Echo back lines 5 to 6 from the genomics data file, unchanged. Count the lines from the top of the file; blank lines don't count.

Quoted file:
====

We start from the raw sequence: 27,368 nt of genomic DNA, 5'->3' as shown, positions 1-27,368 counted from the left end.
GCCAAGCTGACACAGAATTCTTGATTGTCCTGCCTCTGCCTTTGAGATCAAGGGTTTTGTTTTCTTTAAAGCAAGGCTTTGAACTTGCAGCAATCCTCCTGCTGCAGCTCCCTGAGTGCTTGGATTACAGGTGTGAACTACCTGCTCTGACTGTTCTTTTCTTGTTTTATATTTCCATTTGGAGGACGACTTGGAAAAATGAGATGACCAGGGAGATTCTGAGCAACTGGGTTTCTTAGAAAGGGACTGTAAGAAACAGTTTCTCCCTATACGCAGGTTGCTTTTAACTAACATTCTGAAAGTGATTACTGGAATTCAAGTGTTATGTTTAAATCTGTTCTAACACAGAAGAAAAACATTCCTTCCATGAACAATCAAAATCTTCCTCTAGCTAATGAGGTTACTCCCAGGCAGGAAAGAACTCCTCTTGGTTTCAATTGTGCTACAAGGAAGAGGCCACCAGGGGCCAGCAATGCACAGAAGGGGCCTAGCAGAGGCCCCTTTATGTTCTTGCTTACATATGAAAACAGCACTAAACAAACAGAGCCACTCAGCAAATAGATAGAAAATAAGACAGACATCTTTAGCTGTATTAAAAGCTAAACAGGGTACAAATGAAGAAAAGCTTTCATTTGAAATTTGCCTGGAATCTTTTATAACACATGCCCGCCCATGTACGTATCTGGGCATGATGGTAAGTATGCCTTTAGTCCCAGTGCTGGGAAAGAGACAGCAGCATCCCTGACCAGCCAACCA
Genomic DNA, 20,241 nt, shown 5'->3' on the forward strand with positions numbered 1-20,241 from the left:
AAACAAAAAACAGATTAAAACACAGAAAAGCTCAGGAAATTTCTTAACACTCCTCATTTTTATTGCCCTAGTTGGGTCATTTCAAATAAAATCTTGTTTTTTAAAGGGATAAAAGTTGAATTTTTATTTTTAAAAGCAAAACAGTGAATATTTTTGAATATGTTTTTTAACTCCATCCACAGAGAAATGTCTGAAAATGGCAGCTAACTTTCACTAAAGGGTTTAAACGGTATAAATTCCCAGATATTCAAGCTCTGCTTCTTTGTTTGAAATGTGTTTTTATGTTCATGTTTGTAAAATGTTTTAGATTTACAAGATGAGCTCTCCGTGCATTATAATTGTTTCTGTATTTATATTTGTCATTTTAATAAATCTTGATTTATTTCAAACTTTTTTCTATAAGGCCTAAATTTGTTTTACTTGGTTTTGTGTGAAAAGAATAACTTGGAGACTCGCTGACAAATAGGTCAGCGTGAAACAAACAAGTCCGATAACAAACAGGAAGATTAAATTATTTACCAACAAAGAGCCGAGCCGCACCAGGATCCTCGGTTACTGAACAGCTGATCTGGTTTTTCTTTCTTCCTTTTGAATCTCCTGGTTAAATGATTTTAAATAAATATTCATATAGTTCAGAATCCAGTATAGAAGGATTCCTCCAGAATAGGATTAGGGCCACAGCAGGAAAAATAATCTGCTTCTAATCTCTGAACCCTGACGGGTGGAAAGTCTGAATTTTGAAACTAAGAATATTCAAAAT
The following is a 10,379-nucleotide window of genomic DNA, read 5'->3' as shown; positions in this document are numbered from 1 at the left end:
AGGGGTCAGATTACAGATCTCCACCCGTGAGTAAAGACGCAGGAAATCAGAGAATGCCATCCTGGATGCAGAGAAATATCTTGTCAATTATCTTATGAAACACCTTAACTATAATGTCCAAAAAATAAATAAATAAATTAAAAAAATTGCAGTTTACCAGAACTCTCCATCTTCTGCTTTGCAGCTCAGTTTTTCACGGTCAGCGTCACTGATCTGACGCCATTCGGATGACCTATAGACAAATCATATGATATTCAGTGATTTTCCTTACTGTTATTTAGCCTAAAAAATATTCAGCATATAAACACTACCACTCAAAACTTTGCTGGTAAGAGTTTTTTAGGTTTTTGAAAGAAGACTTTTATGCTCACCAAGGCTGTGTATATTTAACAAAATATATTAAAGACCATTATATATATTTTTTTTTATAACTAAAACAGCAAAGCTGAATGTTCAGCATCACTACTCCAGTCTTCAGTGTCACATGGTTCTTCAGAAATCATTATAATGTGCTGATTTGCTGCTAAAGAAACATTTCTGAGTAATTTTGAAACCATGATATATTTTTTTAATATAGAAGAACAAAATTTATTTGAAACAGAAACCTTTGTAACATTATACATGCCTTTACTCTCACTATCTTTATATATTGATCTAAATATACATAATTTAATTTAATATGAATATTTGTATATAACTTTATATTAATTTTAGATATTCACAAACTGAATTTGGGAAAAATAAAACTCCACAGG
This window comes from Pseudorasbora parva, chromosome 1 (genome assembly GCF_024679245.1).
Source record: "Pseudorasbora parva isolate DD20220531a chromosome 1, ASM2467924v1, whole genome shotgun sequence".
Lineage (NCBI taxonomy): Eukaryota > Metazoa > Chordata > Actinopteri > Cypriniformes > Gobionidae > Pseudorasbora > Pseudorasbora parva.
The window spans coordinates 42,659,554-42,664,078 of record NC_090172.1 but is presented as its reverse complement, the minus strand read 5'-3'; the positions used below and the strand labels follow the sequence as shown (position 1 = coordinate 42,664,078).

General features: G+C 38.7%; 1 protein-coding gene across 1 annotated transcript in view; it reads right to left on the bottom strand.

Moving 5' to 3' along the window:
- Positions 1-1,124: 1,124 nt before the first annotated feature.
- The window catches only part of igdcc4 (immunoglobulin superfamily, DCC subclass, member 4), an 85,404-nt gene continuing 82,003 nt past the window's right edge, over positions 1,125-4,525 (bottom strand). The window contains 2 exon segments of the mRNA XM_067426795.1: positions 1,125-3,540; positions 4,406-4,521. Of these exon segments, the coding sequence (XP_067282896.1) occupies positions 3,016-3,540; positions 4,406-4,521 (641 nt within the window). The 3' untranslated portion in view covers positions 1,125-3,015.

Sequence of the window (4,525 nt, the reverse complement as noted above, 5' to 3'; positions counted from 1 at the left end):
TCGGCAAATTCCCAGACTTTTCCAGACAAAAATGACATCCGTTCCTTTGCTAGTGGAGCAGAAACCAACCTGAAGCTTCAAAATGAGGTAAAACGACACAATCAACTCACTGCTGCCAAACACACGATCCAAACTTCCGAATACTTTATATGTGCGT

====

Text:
The following is a 10,379-nucleotide window of genomic DNA, read 5'->3' as shown; positions in this document are numbered from 1 at the left end:
AGGGGTCAGATTACAGATCTCCACCCGTGAGTAAAGACGCAGGAAATCAGAGAATGCCATCCTGGATGCAGAGAAATATCTTGTCAATTATCTTATGAAACACCTTAACTATAATGTCCAAAAAATAAATAAATAAATTAAAAAAATTGCAGTTTACCAGAACTCTCCATCTTCTGCTTTGCAGCTCAGTTTTTCACGGTCAGCGTCACTGATCTGACGCCATTCGGATGACCTATAGACAAATCATATGATATTCAGTGATTTTCCTTACTGTTATTTAGCCTAAAAAATATTCAGCATATAAACACTACCACTCAAAACTTTGCTGGTAAGAGTTTTTTAGGTTTTTGAAAGAAGACTTTTATGCTCACCAAGGCTGTGTATATTTAACAAAATATATTAAAGACCATTATATATATTTTTTTTTATAACTAAAACAGCAAAGCTGAATGTTCAGCATCACTACTCCAGTCTTCAGTGTCACATGGTTCTTCAGAAATCATTATAATGTGCTGATTTGCTGCTAAAGAAACATTTCTGAGTAATTTTGAAACCATGATATATTTTTTTAATATAGAAGAACAAAATTTATTTGAAACAGAAACCTTTGTAACATTATACATGCCTTTACTCTCACTATCTTTATATATTGATCTAAATATACATAATTTAATTTAATATGAATATTTGTATATAACTTTATATTAATTTTAGATATTCACAAACTGAATTTGGGAAAAATAAAACTCCACAGG